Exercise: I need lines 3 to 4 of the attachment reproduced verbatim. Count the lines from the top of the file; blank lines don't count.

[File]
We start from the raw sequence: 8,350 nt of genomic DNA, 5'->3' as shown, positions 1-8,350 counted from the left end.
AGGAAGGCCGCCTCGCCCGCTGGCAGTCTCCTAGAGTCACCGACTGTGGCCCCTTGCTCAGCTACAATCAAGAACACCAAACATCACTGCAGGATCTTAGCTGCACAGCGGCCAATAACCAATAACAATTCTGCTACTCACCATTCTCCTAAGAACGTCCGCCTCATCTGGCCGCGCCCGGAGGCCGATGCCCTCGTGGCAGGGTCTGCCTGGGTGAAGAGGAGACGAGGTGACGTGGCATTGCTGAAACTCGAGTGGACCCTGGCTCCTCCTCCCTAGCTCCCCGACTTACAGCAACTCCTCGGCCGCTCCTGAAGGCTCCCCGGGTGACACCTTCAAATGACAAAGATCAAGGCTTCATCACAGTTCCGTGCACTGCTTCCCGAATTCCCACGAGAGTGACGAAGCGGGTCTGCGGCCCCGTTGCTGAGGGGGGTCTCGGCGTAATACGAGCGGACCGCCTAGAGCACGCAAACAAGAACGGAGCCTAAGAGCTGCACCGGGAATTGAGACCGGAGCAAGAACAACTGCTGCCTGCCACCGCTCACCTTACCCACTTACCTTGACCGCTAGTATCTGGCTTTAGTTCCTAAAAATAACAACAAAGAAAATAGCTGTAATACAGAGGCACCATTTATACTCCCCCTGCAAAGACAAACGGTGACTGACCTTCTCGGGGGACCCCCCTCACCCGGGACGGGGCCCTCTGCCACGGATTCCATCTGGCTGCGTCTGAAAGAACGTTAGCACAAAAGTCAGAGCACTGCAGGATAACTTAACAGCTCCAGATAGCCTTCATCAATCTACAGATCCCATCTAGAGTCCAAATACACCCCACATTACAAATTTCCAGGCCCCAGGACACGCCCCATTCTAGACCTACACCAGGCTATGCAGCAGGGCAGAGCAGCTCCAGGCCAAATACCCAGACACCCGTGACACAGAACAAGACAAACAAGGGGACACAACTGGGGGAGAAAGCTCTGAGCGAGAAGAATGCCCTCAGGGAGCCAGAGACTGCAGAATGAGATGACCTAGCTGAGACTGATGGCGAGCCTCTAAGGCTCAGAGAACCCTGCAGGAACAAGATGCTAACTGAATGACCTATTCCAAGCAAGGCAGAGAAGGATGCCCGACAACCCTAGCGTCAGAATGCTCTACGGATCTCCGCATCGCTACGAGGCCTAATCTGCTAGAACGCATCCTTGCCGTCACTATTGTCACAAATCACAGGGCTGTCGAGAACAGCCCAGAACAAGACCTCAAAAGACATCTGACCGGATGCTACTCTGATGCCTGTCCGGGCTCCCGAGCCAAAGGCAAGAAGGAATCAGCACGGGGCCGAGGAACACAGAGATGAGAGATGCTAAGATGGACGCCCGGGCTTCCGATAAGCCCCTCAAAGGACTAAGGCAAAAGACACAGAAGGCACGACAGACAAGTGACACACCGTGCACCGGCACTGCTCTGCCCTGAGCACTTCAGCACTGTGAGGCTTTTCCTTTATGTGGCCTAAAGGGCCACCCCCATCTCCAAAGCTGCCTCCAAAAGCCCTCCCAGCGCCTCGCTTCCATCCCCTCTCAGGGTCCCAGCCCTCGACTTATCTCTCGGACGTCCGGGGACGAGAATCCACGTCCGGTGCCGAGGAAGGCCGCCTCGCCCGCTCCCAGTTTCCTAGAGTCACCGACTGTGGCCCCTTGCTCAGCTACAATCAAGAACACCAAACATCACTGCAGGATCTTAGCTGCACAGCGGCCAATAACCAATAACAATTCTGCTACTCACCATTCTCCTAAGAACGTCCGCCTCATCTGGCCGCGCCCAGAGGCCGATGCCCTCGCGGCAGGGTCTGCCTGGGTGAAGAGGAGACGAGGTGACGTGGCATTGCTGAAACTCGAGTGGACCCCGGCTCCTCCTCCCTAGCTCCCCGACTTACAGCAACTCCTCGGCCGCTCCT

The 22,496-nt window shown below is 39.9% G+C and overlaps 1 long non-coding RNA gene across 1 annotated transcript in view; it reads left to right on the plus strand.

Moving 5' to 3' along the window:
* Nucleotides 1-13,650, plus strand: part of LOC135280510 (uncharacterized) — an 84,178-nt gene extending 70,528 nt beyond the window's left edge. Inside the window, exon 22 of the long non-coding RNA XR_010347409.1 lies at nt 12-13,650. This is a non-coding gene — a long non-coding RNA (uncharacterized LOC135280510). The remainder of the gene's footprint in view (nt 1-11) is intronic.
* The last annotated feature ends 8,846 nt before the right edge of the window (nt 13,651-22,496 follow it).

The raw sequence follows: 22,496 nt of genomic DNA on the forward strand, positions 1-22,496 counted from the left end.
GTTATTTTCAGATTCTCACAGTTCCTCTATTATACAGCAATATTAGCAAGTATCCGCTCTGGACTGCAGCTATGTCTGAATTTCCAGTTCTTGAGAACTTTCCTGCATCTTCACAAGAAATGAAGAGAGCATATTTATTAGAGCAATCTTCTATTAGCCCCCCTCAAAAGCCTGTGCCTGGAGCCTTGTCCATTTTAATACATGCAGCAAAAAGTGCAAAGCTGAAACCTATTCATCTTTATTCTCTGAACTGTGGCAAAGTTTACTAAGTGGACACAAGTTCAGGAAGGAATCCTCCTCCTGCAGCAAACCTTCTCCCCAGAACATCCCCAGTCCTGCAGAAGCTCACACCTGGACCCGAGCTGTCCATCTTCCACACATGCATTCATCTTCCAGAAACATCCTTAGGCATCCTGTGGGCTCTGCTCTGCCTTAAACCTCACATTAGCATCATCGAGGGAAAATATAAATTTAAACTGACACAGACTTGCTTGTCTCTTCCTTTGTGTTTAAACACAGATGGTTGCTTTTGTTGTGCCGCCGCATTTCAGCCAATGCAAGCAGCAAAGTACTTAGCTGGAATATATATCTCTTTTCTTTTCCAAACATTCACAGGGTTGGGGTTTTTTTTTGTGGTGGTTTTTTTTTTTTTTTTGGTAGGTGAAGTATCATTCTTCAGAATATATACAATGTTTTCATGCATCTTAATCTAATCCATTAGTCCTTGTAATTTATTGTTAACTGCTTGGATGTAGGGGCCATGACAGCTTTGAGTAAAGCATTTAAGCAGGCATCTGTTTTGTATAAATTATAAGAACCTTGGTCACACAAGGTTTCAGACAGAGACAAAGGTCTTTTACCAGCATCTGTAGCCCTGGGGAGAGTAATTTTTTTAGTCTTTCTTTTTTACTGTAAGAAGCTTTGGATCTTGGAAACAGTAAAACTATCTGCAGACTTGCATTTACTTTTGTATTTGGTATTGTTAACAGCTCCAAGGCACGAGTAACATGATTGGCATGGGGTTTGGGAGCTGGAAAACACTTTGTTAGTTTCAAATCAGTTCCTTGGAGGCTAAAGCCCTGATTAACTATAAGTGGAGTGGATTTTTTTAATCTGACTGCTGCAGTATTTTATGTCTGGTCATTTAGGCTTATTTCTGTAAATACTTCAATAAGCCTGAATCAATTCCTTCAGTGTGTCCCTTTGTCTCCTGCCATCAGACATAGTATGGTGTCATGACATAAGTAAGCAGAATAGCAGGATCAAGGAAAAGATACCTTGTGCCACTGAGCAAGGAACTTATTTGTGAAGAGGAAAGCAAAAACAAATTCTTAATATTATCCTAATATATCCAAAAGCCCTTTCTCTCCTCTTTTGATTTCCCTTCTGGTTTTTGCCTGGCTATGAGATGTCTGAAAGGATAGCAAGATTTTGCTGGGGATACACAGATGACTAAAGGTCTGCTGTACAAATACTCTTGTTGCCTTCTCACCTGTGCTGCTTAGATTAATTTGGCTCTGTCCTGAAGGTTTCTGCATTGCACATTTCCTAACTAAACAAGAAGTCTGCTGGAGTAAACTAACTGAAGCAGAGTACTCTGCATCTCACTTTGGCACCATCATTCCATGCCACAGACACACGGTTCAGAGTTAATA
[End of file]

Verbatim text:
The 22,496-nt window shown below is 39.9% G+C and overlaps 1 long non-coding RNA gene across 1 annotated transcript in view; it reads left to right on the plus strand.

Moving 5' to 3' along the window: